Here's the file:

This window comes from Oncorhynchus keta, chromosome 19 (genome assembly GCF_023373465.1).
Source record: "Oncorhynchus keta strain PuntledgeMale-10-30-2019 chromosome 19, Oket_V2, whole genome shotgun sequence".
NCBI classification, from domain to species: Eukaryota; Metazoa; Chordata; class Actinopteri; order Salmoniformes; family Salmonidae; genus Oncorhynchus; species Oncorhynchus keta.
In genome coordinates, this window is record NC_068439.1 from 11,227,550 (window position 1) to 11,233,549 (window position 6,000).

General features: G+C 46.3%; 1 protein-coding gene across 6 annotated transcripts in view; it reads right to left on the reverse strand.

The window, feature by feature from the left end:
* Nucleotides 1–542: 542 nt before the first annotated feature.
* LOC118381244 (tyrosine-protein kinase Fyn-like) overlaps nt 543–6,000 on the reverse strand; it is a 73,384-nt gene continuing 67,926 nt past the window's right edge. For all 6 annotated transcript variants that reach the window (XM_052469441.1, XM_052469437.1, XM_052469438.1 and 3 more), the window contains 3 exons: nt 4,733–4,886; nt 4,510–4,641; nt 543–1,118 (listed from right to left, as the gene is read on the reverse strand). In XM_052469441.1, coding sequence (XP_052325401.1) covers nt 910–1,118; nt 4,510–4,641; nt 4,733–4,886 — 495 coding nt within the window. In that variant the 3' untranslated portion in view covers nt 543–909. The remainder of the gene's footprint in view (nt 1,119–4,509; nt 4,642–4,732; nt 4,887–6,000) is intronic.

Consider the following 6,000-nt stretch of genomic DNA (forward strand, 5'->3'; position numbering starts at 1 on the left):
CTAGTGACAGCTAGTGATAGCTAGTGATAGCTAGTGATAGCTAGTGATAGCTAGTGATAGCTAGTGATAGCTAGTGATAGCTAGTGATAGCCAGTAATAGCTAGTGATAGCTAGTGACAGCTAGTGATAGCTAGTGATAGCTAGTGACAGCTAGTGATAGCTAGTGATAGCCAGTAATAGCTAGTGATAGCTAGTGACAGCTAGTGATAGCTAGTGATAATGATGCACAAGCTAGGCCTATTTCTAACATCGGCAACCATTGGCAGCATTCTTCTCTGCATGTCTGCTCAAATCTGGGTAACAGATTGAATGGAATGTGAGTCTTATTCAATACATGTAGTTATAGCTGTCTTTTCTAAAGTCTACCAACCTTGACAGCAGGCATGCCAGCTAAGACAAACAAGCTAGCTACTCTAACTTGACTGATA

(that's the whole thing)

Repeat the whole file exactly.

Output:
This window comes from Oncorhynchus keta, chromosome 19 (genome assembly GCF_023373465.1).
Source record: "Oncorhynchus keta strain PuntledgeMale-10-30-2019 chromosome 19, Oket_V2, whole genome shotgun sequence".
NCBI classification, from domain to species: Eukaryota; Metazoa; Chordata; class Actinopteri; order Salmoniformes; family Salmonidae; genus Oncorhynchus; species Oncorhynchus keta.
In genome coordinates, this window is record NC_068439.1 from 11,227,550 (window position 1) to 11,233,549 (window position 6,000).

General features: G+C 46.3%; 1 protein-coding gene across 6 annotated transcripts in view; it reads right to left on the reverse strand.

The window, feature by feature from the left end:
* Nucleotides 1–542: 542 nt before the first annotated feature.
* LOC118381244 (tyrosine-protein kinase Fyn-like) overlaps nt 543–6,000 on the reverse strand; it is a 73,384-nt gene continuing 67,926 nt past the window's right edge. For all 6 annotated transcript variants that reach the window (XM_052469441.1, XM_052469437.1, XM_052469438.1 and 3 more), the window contains 3 exons: nt 4,733–4,886; nt 4,510–4,641; nt 543–1,118 (listed from right to left, as the gene is read on the reverse strand). In XM_052469441.1, coding sequence (XP_052325401.1) covers nt 910–1,118; nt 4,510–4,641; nt 4,733–4,886 — 495 coding nt within the window. In that variant the 3' untranslated portion in view covers nt 543–909. The remainder of the gene's footprint in view (nt 1,119–4,509; nt 4,642–4,732; nt 4,887–6,000) is intronic.

Consider the following 6,000-nt stretch of genomic DNA (forward strand, 5'->3'; position numbering starts at 1 on the left):
CTAGTGACAGCTAGTGATAGCTAGTGATAGCTAGTGATAGCTAGTGATAGCTAGTGATAGCTAGTGATAGCTAGTGATAGCTAGTGATAGCCAGTAATAGCTAGTGATAGCTAGTGACAGCTAGTGATAGCTAGTGATAGCTAGTGACAGCTAGTGATAGCTAGTGATAGCCAGTAATAGCTAGTGATAGCTAGTGACAGCTAGTGATAGCTAGTGATAATGATGCACAAGCTAGGCCTATTTCTAACATCGGCAACCATTGGCAGCATTCTTCTCTGCATGTCTGCTCAAATCTGGGTAACAGATTGAATGGAATGTGAGTCTTATTCAATACATGTAGTTATAGCTGTCTTTTCTAAAGTCTACCAACCTTGACAGCAGGCATGCCAGCTAAGACAAACAAGCTAGCTACTCTAACTTGACTGATA